The newly elected head of Local 1853, Robert Williams, was the only local union official to side with activists during last year’s campaign to adopt the standard UAW-GM contract and jettison the “little gray book.” His slate, which Hopp helped organize, didn’t promise a new contract altogether. But according to the New York Times, the new leadership would like to adopt many work rules from other GM plants.
It’s been a long, hard battle. A story in Labor Notes recalls the massive obstacles faced by those working on last year’s “reversion” campaign: They were denied access to the union hall, and the president of Spring Hill Local 1853 declared on the plant’s in-house TV station that reversion would cause the plant to close.
Still, the insurgents persevered, and they’ve managed to put new leaders into office. Now comes the real challenge: Dealing with GM, whose plans to build future models outside of Spring Hill using parts from other plants is what triggered the strike-authorization vote last July. Today GM is seeking concessions—likely more pay-for-performance initiatives—in exchange for keeping the Saturn factory where it is. Although Local 1853 members have shown that they’re serious about getting their power and dignity back, the company might downgrade production at their plant if they put up too much of fight. Years of organizing might come to naught.
Not coincidentally, the Saturn organizational model continues to spread to other plants. Two years ago, GM moved Skip LeFauve from VP in charge of Saturn to a position overseeing efforts to create a single GM “corporate culture” and develop standard nationwide management practices. GM also runs a consulting firm to help other corporations learn the team concept.
Successful brands match up with personal “tastes” connected less to consumers’ age or status than their personal identity.
GM clearly sees Saturn as its model for the future, simultaneously allowing it to control movements for workplace democracy and to speak to a new breed of consumer. Before the counterculture and the oil crises messed everything up, GM had a fairly simple marketing scheme: Its different divisions were tailor-made for groups differentiated by age, wealth, and status. Youngsters went for the Chevy, or the sportier Pontiac. With age and power came classier autos: the Buick, then the Oldsmobile, then finally the Cadillac.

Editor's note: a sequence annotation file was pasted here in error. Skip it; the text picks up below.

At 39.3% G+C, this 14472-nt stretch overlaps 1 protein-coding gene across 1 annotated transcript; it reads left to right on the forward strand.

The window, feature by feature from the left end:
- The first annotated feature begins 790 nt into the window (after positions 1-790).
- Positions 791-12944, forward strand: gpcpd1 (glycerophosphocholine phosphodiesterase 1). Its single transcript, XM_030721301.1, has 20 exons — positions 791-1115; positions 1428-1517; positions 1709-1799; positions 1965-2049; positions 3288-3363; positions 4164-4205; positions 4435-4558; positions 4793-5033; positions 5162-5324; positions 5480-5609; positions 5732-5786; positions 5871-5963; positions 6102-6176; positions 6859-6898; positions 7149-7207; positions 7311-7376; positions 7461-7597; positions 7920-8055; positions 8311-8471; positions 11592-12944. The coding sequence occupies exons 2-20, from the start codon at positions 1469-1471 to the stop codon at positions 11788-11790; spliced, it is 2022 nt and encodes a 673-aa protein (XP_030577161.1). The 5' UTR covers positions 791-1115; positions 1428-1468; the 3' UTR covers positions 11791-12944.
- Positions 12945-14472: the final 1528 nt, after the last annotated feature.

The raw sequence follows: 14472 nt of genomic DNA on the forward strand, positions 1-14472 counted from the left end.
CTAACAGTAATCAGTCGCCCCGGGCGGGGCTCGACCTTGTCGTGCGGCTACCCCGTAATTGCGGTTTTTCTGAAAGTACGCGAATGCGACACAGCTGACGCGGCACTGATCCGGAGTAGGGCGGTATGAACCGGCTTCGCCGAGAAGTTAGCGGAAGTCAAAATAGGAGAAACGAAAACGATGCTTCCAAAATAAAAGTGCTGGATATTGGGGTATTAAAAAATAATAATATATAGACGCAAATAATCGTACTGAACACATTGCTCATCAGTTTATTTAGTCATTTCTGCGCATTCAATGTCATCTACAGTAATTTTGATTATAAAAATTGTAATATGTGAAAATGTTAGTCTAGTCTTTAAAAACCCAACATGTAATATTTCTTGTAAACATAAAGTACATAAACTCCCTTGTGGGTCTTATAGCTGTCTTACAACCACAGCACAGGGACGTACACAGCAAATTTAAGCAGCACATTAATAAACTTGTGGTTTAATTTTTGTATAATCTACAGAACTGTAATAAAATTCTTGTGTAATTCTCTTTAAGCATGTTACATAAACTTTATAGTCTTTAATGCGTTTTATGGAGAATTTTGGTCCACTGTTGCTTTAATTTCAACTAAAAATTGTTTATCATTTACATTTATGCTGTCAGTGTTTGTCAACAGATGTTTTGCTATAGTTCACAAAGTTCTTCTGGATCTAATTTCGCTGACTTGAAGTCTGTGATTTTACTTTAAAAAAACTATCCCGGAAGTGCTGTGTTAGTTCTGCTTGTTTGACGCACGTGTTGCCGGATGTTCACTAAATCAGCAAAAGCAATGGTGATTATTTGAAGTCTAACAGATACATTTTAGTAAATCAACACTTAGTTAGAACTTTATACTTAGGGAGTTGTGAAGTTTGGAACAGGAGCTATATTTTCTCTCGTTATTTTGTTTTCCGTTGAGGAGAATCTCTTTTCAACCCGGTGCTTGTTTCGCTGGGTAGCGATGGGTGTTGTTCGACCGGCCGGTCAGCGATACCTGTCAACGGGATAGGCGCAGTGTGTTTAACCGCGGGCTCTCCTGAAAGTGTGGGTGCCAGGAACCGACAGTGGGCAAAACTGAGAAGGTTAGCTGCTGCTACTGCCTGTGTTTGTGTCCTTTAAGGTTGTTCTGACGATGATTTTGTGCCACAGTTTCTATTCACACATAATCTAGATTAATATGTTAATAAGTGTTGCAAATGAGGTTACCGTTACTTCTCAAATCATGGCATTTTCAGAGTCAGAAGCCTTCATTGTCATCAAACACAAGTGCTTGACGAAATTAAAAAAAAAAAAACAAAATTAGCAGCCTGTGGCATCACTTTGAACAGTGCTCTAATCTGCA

As established power loses its cool, several GM lines are floundering, their identities confused or even repulsive to a more sensitive generation of consumers. Successful brands these days match up with personal “tastes” connected less to consumers’ age or status than their personal identity. Saturn is GM’s attempt to integrate the new logic of marketing. Its customers aren’t defined by a single age or income bracket, but by a sensibility. They know that consumerism is bad and that it hurts the environment, but they still need to drive to work every day. They like the fact that Saturn has taken the time to give single workers that most precious of liberal possessions, an individual voice. They distrust the powerful, but aren’t sure why workplace organization is a good thing.
They’re the same well-educated, culturally radical, conflict-despising “progressives” who patronize any number of brands that talk a socially responsible game. A Saturn is a natural for this kind of consumer: It marks the buyer as both economically sensible and culturally astute. To drive one is to help break down the old hierarchies of wealth, gender, and power. Saturn owners are unabashed egalitarians. Saturn’s appeal is exactly in that it’s not your father’s Oldsmobile.
And how they love that company! In the summer of 1994, GM invited Saturn buyers down to Spring Hill for a two-day “Homecoming,” which also served as a photo-op for the ad folks. Apparently without being paid, some 44,000 gave up their traditional trips to the lake and headed back to the ol’ farm. They did some line-dancing, ate some soul food, and met some other Saturn owners who, they found out, they really have an awful lot in common with. During the factory tours, they got to learn all sorts of interesting things about how their cars were made. They even got to meet some of the folks who’d put their cars together, and hear what they thought about the team concept.
They’re really, really glad they went. They sure needed to get away from it all for a bit.